The long anticipated double-dip in home prices has arrived.
Also see: Less filling ‘double-dip’ doom looms
And it comes with the lowest interest rates of the year, but tight credit and slow employment gains aren’t allowing buyers to cash in on renewed affordability.
U.S. home values fell 3 percent from the last quarter 2010 to the first quarter this year, posting the largest quarter-over-quarter decline since the fourth quarter of 2008, when many thought the housing market had bottomed, according to the Zillow Home Value Index.
Now, says Zillow, a new home price bottom isn’t likely until 2012, according to Zillow’s revised forecast.
Zillow said the first quarter home value decline matches the worst of the housing recession thus far. Negative equity reached a new high — 28.4 percent of all single-family homeowners suffer mortgages that are underwater (the mortgage is greater than they home is worth), up from 27 percent in fourth quarter of 2010.
Zillow said home values are down 8.2 percent since the first quarter last year and down 29.5 percent since they peaked in June 2006.
The report is similar to Clear Capital’s findings which found home prices dropped 4.9 percent quarter-to-quarter, slid 5 percent year-over-year and now stand at 42 percent below the market peak in mid-2006.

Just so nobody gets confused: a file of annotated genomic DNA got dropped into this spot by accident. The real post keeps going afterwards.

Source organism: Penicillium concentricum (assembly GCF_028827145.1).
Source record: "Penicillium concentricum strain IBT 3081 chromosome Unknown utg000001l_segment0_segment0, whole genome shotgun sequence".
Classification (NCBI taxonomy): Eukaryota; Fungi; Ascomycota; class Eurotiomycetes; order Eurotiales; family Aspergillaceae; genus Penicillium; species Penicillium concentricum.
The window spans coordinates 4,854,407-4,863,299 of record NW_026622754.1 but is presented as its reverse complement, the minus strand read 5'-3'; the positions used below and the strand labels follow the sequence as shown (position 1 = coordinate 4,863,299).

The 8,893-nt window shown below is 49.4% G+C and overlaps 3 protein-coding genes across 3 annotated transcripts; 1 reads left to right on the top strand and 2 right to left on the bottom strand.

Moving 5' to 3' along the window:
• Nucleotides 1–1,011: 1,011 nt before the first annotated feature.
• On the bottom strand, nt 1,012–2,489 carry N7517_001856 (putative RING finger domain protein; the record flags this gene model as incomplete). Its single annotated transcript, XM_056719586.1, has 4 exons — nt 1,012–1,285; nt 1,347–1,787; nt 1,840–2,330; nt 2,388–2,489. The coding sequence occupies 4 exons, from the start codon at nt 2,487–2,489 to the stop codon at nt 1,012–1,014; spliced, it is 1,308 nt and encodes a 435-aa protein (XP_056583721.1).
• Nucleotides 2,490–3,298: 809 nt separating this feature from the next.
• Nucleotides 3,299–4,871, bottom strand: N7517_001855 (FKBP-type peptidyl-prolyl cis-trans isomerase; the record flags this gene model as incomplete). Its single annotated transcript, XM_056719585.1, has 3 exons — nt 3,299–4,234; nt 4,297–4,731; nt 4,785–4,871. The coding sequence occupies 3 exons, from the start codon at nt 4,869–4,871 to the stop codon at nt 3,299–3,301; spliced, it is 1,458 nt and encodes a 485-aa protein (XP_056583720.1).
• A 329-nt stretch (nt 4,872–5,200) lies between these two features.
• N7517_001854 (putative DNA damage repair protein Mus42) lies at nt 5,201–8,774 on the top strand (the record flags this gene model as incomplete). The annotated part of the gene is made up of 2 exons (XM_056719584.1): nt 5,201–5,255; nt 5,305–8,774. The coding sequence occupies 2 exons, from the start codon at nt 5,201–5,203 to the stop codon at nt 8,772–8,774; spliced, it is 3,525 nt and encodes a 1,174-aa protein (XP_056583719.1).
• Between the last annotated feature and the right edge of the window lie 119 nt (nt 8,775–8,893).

Clear Capital also reported home prices are 0.7 percent below the prior low set in March 2009.
A growing number of distressed properties flooding the market are contributing to the double dip in home prices.
Zillow said foreclosures rose throughout the first quarter as banks unfroze moratoriums and allowed foreclosures to resume. Foreclosures had fallen in late 2010, due to the slew of moratoriums brought about by the “robo-signing” controversy.
RealtyTrac reported foreclosure filings on 239,795 U.S. properties in March this year, a 7 percent increase from the previous month. The figure was down from 367,056 a year ago March, RealtyTrac’s highest monthly foreclosure total since 2005.
Contributing to affordability that comes with lower home prices, interest rates last week fell to an average 4.71 percent for 30-year, conforming, fixed-rate mortgages (FRMs), matching the year’s lowest rate originally set back on Jan. 13, according to Freddie Mac’s weekly Primary Mortgage Market Survey.
Unfortunately, credit remains tight and employment unstable. Unemployment rose to 9 percent in April, after falling from 9.4 percent in December 2010 to 8.8 percent in March this year.
“Home value declines are currently equal to those we experienced during the darkest days of the housing recession. With accelerating declines during the first quarter, it is unreasonable to expect home values to return to stability by the end of 2011,” said Zillow Chief Economist Dr. Stan Humphries.
“We did expect substantial payback from the homebuyer tax credits, which buoyed the housing market last year, but underlying demand post-tax credit, as well as rising foreclosures and high negative equity rates, make it almost certain that we won’t see a bottom in home values until 2012 or later,” Humphries said.